Monday, January 6, 2014

Dear God! Give Me the Courage to Do What I Must

I just finished a book called, "The Bloodletter's Daughter"--a work of fiction  based on a true story which took place in the early 1600s. Don Julius Hapsberg, the illegitimate son of Emperor Rudolf II had severe mental problems, but fell in love with a Bohemian bathmaid named Marketa Pichlerova. In the book, she is the daughter of a "barber-surgeon," a bloodletter, who is commissioned by the king/emperor to treat his son with leeches (I know, gross, right?), in hopes of curing his illness. Marketa assists her father, and Don Julius falls in love with her. She tries to reciprocate his love, but he ends up brutally raping and beating her and she falls to her assumed death (but really lands in the rubbish pile and is saved). Don Julius discovers that she is still alive and demands her to come to him. Otherwise, her whole family will be killed. She willingly goes, knowing that she will most likely be killed. Her father, who is now imprisoned, begs her not to, as do her few friends. But she realizes that if she continues to run and hide, Don Julius will only continue his obsession with her and stop at nothing to find her, including killing anyone and everyone in the village.

Now, I don't know how much of this is true and how much is creative license. However, I couldn't help but think of the bravery and sacrifice of this young woman, who was only about 16 years old. This bathmaid, who was thought of as a common whore, suddenly became the savior to her people. As she walked willingly to the castle, guards bowed to her, townspeople blessed her, and no one called her by her lewd nickname. They addressed her as Slecna Marketa, a sign of respect.

She knew that sooner or later, the madman would kill her, even though he professed his love for her, claiming that she alone could "calm the voices in his head."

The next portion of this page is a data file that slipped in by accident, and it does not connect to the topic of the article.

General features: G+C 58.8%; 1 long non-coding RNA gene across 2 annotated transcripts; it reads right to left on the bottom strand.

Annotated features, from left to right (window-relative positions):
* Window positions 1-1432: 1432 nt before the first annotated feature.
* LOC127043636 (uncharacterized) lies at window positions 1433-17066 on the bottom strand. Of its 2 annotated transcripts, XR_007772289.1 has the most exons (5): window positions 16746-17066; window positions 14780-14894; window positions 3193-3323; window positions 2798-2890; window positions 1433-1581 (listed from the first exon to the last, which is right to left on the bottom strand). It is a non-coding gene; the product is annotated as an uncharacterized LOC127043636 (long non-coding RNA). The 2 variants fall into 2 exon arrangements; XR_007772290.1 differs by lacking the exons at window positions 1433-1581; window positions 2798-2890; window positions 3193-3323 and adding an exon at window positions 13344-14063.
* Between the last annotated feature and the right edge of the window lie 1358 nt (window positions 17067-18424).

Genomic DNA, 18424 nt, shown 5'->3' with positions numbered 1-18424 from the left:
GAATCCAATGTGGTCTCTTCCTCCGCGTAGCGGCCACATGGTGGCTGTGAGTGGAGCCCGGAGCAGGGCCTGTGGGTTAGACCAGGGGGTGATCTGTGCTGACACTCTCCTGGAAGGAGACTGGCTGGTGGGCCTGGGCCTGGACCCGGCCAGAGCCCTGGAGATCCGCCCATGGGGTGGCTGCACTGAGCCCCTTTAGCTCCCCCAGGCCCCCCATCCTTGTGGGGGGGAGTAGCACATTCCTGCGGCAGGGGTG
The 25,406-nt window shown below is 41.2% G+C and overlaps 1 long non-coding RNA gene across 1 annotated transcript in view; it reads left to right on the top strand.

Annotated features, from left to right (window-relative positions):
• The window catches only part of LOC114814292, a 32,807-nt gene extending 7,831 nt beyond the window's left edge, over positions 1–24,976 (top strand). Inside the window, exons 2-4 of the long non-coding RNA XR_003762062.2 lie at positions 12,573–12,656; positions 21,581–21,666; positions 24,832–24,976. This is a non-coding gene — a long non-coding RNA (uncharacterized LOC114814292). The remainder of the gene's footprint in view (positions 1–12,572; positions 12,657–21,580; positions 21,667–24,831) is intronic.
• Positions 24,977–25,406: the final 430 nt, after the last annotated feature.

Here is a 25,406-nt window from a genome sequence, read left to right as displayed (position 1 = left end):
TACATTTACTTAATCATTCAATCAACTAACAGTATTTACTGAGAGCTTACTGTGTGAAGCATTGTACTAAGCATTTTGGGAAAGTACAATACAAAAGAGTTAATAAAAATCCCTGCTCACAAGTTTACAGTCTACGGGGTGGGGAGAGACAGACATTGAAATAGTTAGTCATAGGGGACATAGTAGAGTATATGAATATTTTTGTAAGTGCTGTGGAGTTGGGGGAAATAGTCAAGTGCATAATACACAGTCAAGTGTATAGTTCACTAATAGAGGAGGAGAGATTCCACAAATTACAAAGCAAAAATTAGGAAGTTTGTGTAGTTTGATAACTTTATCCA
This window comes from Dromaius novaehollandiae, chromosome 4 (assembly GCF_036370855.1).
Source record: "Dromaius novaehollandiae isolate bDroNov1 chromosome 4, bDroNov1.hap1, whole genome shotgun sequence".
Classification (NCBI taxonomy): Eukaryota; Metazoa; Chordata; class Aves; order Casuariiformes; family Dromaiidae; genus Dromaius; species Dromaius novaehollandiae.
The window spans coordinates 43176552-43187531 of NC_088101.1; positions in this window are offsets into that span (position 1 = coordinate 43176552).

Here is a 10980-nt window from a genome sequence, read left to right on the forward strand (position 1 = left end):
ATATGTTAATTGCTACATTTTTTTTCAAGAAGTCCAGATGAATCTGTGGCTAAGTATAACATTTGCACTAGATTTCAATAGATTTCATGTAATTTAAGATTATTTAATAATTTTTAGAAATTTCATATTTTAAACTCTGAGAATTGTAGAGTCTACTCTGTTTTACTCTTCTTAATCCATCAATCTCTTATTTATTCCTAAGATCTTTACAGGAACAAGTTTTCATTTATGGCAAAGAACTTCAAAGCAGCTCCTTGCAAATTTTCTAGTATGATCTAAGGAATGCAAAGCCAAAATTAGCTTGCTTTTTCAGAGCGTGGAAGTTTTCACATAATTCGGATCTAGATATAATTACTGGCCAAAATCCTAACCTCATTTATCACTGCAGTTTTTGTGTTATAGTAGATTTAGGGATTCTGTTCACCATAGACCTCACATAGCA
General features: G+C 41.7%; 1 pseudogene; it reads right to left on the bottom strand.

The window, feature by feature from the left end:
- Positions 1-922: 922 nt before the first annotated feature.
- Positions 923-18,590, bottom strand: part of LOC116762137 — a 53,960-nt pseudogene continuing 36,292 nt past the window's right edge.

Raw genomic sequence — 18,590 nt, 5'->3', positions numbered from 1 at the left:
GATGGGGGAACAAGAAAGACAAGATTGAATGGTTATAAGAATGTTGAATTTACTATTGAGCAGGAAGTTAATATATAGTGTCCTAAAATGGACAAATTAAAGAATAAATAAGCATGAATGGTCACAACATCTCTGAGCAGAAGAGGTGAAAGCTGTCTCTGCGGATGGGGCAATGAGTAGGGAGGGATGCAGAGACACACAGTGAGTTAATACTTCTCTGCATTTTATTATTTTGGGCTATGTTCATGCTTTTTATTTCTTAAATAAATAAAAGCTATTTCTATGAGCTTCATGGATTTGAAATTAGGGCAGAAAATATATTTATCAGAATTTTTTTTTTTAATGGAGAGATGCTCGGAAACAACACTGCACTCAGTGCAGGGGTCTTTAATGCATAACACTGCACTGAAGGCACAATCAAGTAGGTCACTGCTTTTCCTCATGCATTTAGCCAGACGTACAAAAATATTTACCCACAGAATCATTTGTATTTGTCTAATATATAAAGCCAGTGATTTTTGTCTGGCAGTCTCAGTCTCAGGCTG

"Dear God! Give me the courage to do what I must," she whispered. 

I won't tell you what happened, in case you want to read the book. Warning: It is a tad dicey for the person who does not deviate from Christian reading, but if you can overlook that, it's a fantastic read. (Of course, I just gave away quite a bit of the ending...)

However, this is not a book review. Why did I tell you all of this? Because, as I'm sure you noticed, there is a parallel between Marketa and Jesus. They both sacrificed their own lives for the salvation of the rest of the village/world. Jesus was thought of as a commoner to many, as was Marketa, but as he walked willingly to his death, he did not receive the respect that Marketa did. He received only ridicule. Those who respected Him, most likely kept quiet, for fear of their own lives.

Marketa, as brave as she was, still feared. She had no idea what to expect from this madman.
Jesus, being fully God, knew what was to come. But being fully man, don't you think He feared? Didn't He pray in the Garden of Gethsemane and ask His Father to take this cup from me? Twice! My soul is overwhelmed with sorrow to the point of death, He told Peter, James and John in Matthew 26:38. We typically focus on the part where they fell asleep and Jesus scolded them saying, Couldn't you men keep watch with me for one hour? 

Have you ever been so overwhelmed with sorrow to the point of death? What must that feel like? Does it, perhaps feel like overwhelming fear? Do sorrow and fear share something? What was Jesus thinking in those last moments before his arrest? Perhaps He was sorrowful because of Judas' betrayal, which was to come any moment. I'm not sure. I'm not a theologian, so I don't have the answer to that question. But I imagine that Jesus felt a myriad of emotions in that garden. He was human, just like us, just like Marketa, walking willingly into the chamber of death. "Dear God! Give me the courage to do what I must." ...If it is possible, may this cup be taken from me. Yet, not as I will, but as You will (Matt 26:39).

May we never lose our wonder, awe, and respect for our Savior, Jesus Christ, who went willingly to his death...for you and for me.

Blessings Along the Path,
Mary

Song of the Day:
Be Strong and Take Courage (Don Moen)
Book Summary and Review: The Bloodletter's Daughter (Linda Lafferty) summary & review

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